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For Chef Nisha Vora, the Switch to a Plant-Based Diet Is All About Small Wins

Plant-based chef Nisha Vora shares her thoughts on the switch to a greener diet, along with tips to make the journey a tasty one.

Written by
Eve Robinson

If adopting a plant-based diet is among your strategies for bettering the planet, you’re not alone. Rather, you're in luck: Nisha Vora, the lawyer turned plant-based chef and cookbook author—the brain (and tastebuds) behind Rainbow Plant Life—is here to help.

In this week’s episode of Good Together, we discuss how making small swaps in your diet can benefit the planet, how to cook up plant-based dishes even the pickiest eaters will enjoy, and ways you can develop more sustainable habits in the kitchen.

A study published in The Lancet found vegan and vegetarian diets were associated with significant reductions in greenhouse-gas emissions. Still, to some, these diets remain daunting. Rather than expecting an overnight shift in dietary habits, she encourages cooking what feels right for you.

"It’s about those small wins," says Vora. "If you used to eat meat five times a week, and now you only get it two or three times a week, that's still a big win—for your health, for the planet, for the animals."

The Benefits of Plant-Based Swaps

There are a variety of ways to incorporate plant-based products into your cooking, compatible with whatever eating habits you practice. Switching out cow's milk for alternatives with drastically lower carbon footprints is one such environmentally-friendly change. Between raising cows and producing milk, one liter of cow milk uses 1,050 liters of water. And while not every alternative milk is better for the environment (sorry, almond milk), plenty—like soy and oat milk—require far less water to produce.

As for meat, it requires a massive amount of resources. According to a study from Nature Food, the process of raising cows, pigs, poultry, and other animals, as well as generating livestock feed, is responsible for 57% of all food production emissions. Comparatively, plant-based foods only produced 29% of emissions. Not to mention, plants are easier on your wallet: There have been a handful of studies suggesting that plant-based diets are actually cheaper than meat-based ones.

Though there are many clear benefits to a plant-based lifestyle, perhaps the most integral in terms of habit forming is to ensure that the food is delicious. That’s where Vora comes in—the chef has plenty of tips, tricks, and advice for plant-based newbies and seasoned pros alike.

Having a Healthy Mentality

One of the major obstacles to switching to plant-based options, Vora says, is that it's associated with giving up your favorite foods. "It's associated with [the kind of] deprivation that's associated with a diet,” she explains. For Vora, it's neither a diet nor a sacrifice, but a way to be more connected with your environment and your food.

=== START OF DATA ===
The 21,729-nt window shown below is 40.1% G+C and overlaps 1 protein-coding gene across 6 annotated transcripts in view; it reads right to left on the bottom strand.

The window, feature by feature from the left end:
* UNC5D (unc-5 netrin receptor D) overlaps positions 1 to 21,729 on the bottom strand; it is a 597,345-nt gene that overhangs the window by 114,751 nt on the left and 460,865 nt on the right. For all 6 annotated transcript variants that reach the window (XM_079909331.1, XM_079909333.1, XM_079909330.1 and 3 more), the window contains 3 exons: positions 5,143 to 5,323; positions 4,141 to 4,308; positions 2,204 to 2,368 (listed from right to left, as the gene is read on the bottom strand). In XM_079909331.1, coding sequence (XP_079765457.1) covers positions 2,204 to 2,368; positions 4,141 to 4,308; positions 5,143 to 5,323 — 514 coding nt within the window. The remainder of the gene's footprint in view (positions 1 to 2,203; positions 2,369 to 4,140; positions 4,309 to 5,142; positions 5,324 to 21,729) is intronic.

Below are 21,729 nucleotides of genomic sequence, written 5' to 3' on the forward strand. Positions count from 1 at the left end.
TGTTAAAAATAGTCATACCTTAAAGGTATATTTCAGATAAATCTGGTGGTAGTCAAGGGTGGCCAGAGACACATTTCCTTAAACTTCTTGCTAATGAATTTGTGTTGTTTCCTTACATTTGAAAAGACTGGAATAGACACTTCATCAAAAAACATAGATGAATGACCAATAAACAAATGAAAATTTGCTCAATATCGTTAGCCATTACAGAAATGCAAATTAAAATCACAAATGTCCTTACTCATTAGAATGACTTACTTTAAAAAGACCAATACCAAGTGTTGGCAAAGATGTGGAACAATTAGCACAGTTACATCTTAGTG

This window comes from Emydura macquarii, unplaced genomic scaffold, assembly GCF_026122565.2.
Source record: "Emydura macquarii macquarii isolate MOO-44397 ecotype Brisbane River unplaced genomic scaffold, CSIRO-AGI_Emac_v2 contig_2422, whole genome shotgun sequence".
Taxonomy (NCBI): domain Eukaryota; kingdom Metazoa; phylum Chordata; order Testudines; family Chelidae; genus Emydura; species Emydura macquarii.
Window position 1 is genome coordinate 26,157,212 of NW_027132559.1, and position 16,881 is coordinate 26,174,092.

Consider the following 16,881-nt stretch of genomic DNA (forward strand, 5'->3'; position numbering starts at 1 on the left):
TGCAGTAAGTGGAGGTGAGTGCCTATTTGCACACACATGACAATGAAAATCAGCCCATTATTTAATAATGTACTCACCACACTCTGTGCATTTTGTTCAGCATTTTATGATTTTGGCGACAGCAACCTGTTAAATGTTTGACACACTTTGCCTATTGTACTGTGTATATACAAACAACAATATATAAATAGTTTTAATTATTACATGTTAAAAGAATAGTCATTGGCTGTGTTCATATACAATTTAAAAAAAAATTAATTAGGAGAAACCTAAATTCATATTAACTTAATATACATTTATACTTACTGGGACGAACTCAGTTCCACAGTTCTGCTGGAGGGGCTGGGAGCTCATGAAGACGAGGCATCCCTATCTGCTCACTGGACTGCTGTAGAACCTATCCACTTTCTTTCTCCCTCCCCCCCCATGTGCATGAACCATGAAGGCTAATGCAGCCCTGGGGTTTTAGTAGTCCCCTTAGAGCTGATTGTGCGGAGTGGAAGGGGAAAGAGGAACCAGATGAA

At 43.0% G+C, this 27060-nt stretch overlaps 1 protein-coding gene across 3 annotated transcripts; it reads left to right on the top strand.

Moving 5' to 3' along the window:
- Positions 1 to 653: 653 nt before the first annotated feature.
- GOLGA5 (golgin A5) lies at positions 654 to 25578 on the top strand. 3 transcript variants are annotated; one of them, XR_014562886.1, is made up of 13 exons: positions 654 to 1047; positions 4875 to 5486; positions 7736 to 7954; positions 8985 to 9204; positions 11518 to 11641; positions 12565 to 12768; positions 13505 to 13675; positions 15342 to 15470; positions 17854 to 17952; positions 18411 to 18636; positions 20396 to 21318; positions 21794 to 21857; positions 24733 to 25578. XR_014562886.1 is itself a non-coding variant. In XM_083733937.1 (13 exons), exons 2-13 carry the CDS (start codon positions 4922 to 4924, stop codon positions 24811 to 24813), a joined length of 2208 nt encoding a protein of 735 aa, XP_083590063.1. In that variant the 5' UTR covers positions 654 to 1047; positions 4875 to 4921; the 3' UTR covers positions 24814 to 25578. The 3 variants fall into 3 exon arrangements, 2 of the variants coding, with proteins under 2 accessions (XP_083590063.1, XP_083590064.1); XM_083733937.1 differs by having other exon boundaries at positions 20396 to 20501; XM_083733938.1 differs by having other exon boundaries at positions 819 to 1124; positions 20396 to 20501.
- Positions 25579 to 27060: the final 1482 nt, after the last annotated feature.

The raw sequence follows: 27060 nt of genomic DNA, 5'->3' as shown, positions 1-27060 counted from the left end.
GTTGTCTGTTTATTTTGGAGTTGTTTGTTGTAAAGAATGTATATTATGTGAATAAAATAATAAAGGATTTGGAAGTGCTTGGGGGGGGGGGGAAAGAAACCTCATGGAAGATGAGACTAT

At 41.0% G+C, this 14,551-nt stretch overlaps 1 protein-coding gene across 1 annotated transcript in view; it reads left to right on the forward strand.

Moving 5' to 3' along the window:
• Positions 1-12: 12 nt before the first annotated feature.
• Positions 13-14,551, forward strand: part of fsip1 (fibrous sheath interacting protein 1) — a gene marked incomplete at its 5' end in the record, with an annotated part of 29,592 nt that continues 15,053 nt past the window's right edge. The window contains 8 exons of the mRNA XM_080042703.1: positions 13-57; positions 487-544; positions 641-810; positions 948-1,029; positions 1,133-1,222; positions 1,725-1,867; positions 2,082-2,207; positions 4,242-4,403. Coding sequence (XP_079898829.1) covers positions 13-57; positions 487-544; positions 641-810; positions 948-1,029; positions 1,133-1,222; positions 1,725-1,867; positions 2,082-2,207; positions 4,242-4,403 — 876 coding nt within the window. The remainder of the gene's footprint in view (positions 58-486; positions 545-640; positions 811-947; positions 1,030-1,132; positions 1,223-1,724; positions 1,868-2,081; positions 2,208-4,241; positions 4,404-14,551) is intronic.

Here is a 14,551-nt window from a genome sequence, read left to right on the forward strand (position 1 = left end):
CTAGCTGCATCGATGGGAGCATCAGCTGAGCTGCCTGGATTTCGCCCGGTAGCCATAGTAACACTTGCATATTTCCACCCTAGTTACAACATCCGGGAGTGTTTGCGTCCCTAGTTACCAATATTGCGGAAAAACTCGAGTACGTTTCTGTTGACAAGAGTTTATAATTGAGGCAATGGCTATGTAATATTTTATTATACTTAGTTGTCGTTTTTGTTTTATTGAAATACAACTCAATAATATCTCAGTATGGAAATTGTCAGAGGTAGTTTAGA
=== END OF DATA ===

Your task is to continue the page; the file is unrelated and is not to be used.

"With the rise of the [content] creator economy, we get to see that being plant-based or vegan can look like so many different things,” says Vora. Creating culinary environments that are judgment-free spaces, mostly through blogging and Instagram, has offered a much-needed mindset shift from traditional notions of a vegan lifestyle. "The thing that excites me a lot is just seeing how we're finally embracing different kinds of vegan food and different kinds of traditional practices and recipes from different cultures," she says.

All of this feeds into Vora's notion that allowing people to grow at their own pace on their journey toward sustainable eating habits is more possible now than it has ever been before.

Getting Creative With Your Recipes

When experimenting with plant-based substitutions and recipes, creativity is key. To start, look to cuisines outside of typical Western diets. "[There are] so many global cuisines that are naturally very plant-friendly,” she says.

Experimenting with vegan recipes through a single cuisine is a great way to get to know both that cuisine and the overall potential of plant-based meals. Challenging yourself to incorporate a vegan item, like tofu, into a week’s worth of meals is another fun way to get familiar with plant-based dishes.  

For Vora, there are a handful of hacks she keeps in her back pocket when cooking vegan that would satisfy the palette of even the most skeptical eater—and all of them center on taste. One is umami-loaded ingredients, especially when making vegan-ified versions of meat-heavy dishes.

Umami, one of the five tastes, is often described as the hearty, earthy, and rich flavor present in ingredients like tomatoes, mushrooms, meat, and hard cheeses. Dried mushrooms, soy sauce, miso paste, nutritional yeast, olives, walnuts, and tomatoes are just a few mainstays that Vora relies on for a savory, deep quality.

Another hack is keeping acidic ingredients on hand. A splash of vinegar or squeeze of fresh citrus offer a bit of zing to what could otherwise be a flat-tasting dish. Rich, fatty vegan ingredients are another important consideration for dishes that aim for a creamy texture—avocados, tahini, and coconut cream are all great ingredients to deliver that texture.

Through trial and error, open-mindedness, and a bit of creativity, everyone can learn how to eat more plant-based food in a way that works for them. You’ll be sure to figure out your go-tos and favorites—and Vora will have your back every step of the way.